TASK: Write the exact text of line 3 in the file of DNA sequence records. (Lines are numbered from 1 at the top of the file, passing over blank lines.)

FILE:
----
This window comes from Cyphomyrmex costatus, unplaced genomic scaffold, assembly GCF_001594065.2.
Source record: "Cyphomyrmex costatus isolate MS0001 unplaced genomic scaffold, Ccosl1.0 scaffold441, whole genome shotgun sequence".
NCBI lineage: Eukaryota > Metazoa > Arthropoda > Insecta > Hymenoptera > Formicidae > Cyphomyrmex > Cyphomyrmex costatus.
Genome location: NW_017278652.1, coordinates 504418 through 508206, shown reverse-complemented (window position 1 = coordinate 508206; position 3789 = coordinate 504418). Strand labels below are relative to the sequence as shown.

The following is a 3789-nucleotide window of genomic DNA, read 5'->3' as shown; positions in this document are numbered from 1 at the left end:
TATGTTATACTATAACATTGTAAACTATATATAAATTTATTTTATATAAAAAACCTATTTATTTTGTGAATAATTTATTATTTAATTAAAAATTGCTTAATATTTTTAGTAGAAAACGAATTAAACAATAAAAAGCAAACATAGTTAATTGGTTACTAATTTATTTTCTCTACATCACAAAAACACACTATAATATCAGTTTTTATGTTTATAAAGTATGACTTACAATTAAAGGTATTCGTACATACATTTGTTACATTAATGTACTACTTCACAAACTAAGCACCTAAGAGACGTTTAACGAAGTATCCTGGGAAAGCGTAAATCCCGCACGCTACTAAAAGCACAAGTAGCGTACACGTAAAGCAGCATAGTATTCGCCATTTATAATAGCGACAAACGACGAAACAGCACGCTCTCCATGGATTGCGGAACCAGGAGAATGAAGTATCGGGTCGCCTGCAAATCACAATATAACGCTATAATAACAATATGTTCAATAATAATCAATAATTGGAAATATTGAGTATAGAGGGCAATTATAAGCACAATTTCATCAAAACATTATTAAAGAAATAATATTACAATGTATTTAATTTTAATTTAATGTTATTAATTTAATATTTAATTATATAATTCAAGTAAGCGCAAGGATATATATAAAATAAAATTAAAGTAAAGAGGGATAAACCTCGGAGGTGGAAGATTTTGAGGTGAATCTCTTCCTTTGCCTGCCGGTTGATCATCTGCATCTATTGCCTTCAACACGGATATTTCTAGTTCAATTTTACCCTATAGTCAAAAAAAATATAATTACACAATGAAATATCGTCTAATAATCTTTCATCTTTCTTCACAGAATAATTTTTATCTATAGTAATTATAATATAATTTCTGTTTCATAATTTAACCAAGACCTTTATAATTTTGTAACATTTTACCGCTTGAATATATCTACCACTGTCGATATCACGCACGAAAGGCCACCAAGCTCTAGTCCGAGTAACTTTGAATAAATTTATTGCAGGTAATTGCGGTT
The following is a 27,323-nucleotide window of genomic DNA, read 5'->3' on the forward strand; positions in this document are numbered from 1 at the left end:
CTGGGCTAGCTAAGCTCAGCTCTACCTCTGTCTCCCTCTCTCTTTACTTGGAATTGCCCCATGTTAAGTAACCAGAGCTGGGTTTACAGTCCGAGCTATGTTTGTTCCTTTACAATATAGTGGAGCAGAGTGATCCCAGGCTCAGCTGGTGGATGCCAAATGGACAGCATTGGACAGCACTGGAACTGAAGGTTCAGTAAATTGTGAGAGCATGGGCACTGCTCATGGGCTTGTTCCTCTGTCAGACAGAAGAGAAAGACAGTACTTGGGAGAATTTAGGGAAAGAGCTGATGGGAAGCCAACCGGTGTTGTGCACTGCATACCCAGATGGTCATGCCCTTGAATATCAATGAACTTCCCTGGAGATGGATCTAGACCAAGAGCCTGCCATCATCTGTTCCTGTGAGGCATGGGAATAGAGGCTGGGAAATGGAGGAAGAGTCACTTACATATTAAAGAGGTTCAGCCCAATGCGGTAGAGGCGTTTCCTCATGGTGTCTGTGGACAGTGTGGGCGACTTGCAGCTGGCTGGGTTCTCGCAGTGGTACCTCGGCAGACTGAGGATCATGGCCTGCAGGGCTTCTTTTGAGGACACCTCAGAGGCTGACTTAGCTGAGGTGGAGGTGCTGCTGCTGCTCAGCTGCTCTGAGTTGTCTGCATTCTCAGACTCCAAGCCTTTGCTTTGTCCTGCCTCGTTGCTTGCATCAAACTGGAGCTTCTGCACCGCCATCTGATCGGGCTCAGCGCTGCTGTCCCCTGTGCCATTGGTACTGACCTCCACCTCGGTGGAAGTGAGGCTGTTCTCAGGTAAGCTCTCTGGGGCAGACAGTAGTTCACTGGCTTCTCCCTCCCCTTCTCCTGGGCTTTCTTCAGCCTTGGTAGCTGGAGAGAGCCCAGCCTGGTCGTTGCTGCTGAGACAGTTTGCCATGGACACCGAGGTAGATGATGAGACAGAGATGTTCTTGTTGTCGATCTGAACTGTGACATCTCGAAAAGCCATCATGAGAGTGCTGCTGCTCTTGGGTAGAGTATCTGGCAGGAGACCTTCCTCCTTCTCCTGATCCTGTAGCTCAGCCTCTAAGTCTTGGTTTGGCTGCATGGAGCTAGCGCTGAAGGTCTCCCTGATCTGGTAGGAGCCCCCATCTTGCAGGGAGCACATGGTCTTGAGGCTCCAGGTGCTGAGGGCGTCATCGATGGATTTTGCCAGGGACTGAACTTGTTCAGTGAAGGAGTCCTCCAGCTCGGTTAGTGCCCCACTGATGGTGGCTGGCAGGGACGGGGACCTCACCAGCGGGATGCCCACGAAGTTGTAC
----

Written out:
NCBI lineage: Eukaryota > Metazoa > Arthropoda > Insecta > Hymenoptera > Formicidae > Cyphomyrmex > Cyphomyrmex costatus.